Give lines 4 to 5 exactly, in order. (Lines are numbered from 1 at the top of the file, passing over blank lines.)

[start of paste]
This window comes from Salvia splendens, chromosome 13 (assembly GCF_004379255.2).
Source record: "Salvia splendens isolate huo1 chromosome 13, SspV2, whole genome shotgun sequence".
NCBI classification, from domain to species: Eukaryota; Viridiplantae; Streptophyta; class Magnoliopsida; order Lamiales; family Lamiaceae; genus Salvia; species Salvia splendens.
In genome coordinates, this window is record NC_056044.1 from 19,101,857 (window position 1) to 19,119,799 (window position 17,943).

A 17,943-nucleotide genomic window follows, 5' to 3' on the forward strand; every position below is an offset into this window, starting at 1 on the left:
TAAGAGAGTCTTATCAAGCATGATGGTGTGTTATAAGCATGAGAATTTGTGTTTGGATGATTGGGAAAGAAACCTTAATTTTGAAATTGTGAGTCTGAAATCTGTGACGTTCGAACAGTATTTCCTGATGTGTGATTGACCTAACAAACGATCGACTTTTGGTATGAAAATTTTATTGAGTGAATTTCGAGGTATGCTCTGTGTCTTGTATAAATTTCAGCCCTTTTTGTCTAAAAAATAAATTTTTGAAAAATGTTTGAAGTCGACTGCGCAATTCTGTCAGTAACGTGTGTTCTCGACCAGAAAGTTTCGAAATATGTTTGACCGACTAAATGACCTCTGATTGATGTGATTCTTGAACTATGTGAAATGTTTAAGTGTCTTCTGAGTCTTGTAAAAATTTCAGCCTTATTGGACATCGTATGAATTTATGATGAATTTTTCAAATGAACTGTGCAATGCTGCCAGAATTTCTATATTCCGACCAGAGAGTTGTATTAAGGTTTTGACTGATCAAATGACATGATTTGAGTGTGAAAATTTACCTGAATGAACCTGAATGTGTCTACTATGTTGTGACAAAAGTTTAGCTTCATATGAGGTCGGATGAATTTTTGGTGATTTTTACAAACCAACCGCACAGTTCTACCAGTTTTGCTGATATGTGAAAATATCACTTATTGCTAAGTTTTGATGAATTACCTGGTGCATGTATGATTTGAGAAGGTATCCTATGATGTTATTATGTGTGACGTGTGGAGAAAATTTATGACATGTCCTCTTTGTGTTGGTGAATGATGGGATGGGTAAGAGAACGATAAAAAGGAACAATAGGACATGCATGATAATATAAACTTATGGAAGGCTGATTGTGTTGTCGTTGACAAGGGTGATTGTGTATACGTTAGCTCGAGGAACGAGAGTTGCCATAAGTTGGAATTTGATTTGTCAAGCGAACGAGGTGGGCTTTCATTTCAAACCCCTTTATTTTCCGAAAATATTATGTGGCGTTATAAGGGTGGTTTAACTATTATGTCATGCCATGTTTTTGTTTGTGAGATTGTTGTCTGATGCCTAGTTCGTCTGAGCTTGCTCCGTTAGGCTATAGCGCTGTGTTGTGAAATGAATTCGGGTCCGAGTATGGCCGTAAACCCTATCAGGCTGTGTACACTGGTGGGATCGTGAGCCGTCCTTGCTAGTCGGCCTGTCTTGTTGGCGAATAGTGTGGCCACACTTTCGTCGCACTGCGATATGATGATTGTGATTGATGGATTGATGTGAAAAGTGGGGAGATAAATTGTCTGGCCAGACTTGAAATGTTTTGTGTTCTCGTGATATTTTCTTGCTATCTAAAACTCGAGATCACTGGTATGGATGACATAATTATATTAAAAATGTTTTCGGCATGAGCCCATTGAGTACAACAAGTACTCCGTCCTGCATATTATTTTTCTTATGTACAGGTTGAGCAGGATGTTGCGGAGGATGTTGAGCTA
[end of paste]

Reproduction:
In genome coordinates, this window is record NC_056044.1 from 19,101,857 (window position 1) to 19,119,799 (window position 17,943).

A 17,943-nucleotide genomic window follows, 5' to 3' on the forward strand; every position below is an offset into this window, starting at 1 on the left: